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Card … short for Cardbored

I’ve been finding it increasingly frustrating on my travels, thanks to one of my credit card companies.

My travelling depends on two credit cards: a bank issued corporate MasterCard and American Express. The reason I carry these two is that the MasterCard works across Europe, where quite a few countries do not accept American Express; meanwhile, my American Express card has no limits (within reason), whereas my MasterCard has a limit above which payments are rejected.

All well and good, so far, and my happiness level is high with both most of the time. They both recognise that I ceaselessly travel and rarely reject an overseas payment. They operate globally for paying except on rare occasions, as in China where cards are not accepted in general as the nation has moved to mobile payments.

So why am I frustrated?

Well, my MasterCard annoys me a lot. It’s a bank issued corporate card that, as mentioned, has a credit limit. It’s quite a high limit, but I’m finding it easy to hit. I’ve called the bank several times to raise the limit, which they have, but because of these frustrations I use the card less and less. Nevertheless, I have to use it. For example, I recently relocated to Warsaw, Poland. Most Polish retailers do not accept American Express, and so I’ve been forced to use MasterCard all the time and often hit that limit.

It’s fairly stupid the bank doesn’t double or remove the credit limit – they know I’m good for the money – but it’s the way their old processes work. There has to be a limit.

And this is where my frustration lies: they have creaking old systems that act like a straitjacket for the customer. Here’s three real reasons why it’s annoying.

One, I recently could not find the card. It’s worrying if you’ve mislaid a card, and so I called the bank and asked them to reissue the card. After a lengthy ten-minute conversation that, as usual, included my having to remember transactions from two months ago, my inside leg measurement and blood type, they agreed it was me and reissued the card. It took five days for the card to reach me and, as mentioned, a ten-minute phone call but, new card in hand, I’m good to go.

Two, the bank then caught what they thought was a fraudulent transaction on my new card. It wasn’t a fraudulent transaction, it was me. They just thought it was a fraudulent transaction, so they blocked the use of my card.

Three, I called the bank and asked them to unblock the card as there had been no fraudulent transaction. The (overseas) call centre operator said that the card was unblocked, and issue resolved. However, the next day, I had a business lunch with a client and the waiter came to take the payment and the card was rejected. Twice. This was in Poland, so I could not pay with my other card (American Express). Major embarrassment.

I called the bank and it turns out the call centre guy had not removed the block on the card the day before. Another ten-minutes wasted in an expensive call and the block has finally been removed.

However, for all of these actions – the credit limit, the time to get a new card, the arbitrary blocking of the card, the poor customer service and the time overhead involved in regularly having to call the bank to debate credit limits and remove blocks – I’ve given up on that bank issued card and moved to a challenger bank card.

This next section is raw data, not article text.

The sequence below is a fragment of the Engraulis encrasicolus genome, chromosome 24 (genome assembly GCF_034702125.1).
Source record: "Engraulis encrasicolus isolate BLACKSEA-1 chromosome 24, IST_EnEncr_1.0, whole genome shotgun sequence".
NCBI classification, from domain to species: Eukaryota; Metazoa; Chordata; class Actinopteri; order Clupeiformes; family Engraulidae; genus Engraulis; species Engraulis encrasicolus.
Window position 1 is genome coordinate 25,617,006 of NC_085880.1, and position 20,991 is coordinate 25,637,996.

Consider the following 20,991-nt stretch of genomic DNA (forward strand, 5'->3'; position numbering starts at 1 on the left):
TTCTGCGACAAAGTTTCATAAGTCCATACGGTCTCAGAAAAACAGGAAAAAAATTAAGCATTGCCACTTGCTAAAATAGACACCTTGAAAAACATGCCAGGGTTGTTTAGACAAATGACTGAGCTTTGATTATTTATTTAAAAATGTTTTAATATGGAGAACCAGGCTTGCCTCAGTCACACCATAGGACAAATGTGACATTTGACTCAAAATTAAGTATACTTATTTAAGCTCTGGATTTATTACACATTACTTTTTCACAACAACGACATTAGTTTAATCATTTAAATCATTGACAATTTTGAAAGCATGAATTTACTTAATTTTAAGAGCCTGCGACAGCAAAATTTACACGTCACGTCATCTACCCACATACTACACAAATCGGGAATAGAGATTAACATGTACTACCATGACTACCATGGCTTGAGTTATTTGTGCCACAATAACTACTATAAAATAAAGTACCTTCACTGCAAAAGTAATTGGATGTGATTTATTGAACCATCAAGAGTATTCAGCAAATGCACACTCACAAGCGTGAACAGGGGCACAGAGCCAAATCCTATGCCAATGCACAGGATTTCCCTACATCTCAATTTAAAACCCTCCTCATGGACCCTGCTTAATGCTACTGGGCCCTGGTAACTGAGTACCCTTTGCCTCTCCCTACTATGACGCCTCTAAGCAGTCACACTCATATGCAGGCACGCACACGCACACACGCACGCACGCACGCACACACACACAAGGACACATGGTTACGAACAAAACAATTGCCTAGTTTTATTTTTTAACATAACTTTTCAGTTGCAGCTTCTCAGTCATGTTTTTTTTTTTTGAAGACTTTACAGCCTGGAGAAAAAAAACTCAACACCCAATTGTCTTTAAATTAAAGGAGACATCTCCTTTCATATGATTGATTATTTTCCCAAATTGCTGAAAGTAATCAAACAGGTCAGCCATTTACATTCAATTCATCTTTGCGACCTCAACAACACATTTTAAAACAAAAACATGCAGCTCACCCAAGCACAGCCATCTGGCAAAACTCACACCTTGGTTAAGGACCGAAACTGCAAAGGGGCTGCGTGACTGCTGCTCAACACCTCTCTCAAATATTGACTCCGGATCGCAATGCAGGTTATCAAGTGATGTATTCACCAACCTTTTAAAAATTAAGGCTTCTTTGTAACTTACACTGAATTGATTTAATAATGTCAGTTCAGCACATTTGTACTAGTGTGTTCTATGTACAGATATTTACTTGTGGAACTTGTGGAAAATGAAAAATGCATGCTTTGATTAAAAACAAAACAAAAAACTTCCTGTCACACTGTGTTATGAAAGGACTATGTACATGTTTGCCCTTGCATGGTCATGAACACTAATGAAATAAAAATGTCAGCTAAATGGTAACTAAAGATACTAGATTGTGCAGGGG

The challenger bank card has one simple idea in the app: a user block. The user block allows me to choose when and why to block the card usage. Lost the card in the house somewhere? Block the card until you find it again, and then simply unblock. No card reissue, which saves the bank money, and no worry for me if I’ve temporarily lost the card.

A fraudulent transaction suspected? The app tells me and asks: was that you? It also tells me every time the card is used, with alerts if I want them. Great.

And unblocking the card if the bank has blocked it is also all in-app. No lengthy telephone calls required, wasting my time and causing me frustration.

The only real difference between the challenger bank card and my old bank issued card, is thinking about the user experience and having modern systems developed that can handle simple changes. The focus upon the user experience is the frustrations I outlined in the three annoyances above; the modern systems developed means that they can provide me with alerts and simple block and unblock functionality, which the old bank card system cannot.

Is it any wonder that challenger banks see great opportunity in targeting the fuddy-duddy old legacy bank approach?

About Chris M Skinner

Chris M Skinner
Chris Skinner is best known as an independent commentator on the financial markets through his blog, TheFinanser.com, as author of the bestselling book Digital Bank, and Chair of the European networking forum the Financial Services Club. He has been voted one of the most influential people in banking by The Financial Brand (as well as one of the best blogs), a FinTech Titan (Next Bank), one of the Fintech Leaders you need to follow (City AM, Deluxe and Jax Finance), as well as one of the Top 40 most influential people in financial technology by the Wall Street Journal’s Financial News. To learn more click here...

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